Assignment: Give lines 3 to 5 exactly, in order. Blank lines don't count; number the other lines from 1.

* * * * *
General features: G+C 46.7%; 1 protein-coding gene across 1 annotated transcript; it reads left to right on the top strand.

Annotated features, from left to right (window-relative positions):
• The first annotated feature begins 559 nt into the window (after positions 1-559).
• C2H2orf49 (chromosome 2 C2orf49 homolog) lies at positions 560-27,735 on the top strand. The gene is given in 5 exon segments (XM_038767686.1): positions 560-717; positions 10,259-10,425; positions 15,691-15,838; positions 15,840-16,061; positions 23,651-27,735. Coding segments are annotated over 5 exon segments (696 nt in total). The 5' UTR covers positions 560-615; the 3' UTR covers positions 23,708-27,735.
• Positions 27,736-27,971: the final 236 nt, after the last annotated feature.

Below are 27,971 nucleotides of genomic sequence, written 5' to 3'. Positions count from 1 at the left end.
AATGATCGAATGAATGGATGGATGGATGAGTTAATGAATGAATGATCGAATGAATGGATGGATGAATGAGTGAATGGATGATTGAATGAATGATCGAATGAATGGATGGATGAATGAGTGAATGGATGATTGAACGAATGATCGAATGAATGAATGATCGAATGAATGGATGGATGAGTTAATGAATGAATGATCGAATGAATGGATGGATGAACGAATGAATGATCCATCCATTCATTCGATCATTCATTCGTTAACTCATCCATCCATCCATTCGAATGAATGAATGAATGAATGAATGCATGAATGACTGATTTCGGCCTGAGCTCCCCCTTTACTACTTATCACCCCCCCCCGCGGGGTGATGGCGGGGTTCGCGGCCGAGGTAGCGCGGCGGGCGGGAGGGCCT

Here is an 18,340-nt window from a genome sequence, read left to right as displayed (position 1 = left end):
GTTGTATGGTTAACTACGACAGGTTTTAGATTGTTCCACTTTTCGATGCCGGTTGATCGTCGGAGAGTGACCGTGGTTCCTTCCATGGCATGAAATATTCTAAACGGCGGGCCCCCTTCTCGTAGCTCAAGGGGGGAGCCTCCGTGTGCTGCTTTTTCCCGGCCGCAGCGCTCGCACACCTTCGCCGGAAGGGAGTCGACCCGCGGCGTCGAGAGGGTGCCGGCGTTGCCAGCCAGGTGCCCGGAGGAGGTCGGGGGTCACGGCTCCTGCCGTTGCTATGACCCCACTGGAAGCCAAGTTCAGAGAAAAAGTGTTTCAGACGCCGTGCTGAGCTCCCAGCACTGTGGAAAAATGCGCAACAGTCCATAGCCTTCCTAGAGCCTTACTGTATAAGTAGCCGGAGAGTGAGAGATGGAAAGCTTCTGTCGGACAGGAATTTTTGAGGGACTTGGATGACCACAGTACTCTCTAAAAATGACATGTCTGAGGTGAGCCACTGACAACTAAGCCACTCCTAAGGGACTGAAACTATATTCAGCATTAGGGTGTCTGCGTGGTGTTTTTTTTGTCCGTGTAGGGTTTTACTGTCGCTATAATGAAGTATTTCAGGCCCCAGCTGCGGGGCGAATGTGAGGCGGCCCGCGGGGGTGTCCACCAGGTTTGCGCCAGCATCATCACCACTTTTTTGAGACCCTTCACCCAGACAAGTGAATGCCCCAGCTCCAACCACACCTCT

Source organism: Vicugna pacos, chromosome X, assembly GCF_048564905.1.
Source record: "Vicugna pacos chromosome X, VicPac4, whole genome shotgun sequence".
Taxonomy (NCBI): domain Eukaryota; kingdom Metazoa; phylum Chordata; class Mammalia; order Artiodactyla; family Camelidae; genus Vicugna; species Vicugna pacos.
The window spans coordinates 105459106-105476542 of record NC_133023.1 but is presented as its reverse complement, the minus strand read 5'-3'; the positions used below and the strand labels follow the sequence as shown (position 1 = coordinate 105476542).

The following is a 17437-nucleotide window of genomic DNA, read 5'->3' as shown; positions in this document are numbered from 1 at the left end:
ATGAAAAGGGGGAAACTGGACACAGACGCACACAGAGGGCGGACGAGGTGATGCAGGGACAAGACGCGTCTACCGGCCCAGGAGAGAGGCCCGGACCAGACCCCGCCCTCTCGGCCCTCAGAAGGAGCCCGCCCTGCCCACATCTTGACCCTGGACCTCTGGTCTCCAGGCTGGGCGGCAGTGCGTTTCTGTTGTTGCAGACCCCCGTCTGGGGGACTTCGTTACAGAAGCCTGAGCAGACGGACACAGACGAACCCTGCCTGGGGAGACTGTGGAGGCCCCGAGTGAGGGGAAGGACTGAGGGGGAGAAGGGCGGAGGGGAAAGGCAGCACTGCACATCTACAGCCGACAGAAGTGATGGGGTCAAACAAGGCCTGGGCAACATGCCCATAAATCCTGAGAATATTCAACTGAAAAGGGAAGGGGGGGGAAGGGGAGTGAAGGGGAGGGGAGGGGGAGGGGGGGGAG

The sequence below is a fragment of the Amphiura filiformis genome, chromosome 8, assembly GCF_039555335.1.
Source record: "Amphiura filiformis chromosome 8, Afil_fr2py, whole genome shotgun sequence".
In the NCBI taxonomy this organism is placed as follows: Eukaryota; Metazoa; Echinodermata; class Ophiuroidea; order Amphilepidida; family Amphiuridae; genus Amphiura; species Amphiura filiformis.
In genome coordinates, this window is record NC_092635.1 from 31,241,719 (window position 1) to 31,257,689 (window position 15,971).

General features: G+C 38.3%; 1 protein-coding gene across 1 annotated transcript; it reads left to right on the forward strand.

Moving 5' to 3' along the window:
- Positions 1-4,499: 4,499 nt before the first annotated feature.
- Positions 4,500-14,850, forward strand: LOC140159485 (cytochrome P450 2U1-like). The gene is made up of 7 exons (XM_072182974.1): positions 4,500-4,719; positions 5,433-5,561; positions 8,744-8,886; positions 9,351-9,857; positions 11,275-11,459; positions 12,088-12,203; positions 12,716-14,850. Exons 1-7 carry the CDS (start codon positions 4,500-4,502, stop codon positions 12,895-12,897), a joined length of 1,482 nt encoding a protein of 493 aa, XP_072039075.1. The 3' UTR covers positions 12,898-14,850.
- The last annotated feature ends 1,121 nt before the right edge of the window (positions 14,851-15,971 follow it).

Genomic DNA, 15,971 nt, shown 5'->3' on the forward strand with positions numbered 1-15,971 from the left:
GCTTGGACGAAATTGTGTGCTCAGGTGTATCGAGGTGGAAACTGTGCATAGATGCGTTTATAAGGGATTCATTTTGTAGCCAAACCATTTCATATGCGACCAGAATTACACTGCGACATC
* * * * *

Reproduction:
• The first annotated feature begins 559 nt into the window (after positions 1-559).
• C2H2orf49 (chromosome 2 C2orf49 homolog) lies at positions 560-27,735 on the top strand. The gene is given in 5 exon segments (XM_038767686.1): positions 560-717; positions 10,259-10,425; positions 15,691-15,838; positions 15,840-16,061; positions 23,651-27,735. Coding segments are annotated over 5 exon segments (696 nt in total). The 5' UTR covers positions 560-615; the 3' UTR covers positions 23,708-27,735.
• Positions 27,736-27,971: the final 236 nt, after the last annotated feature.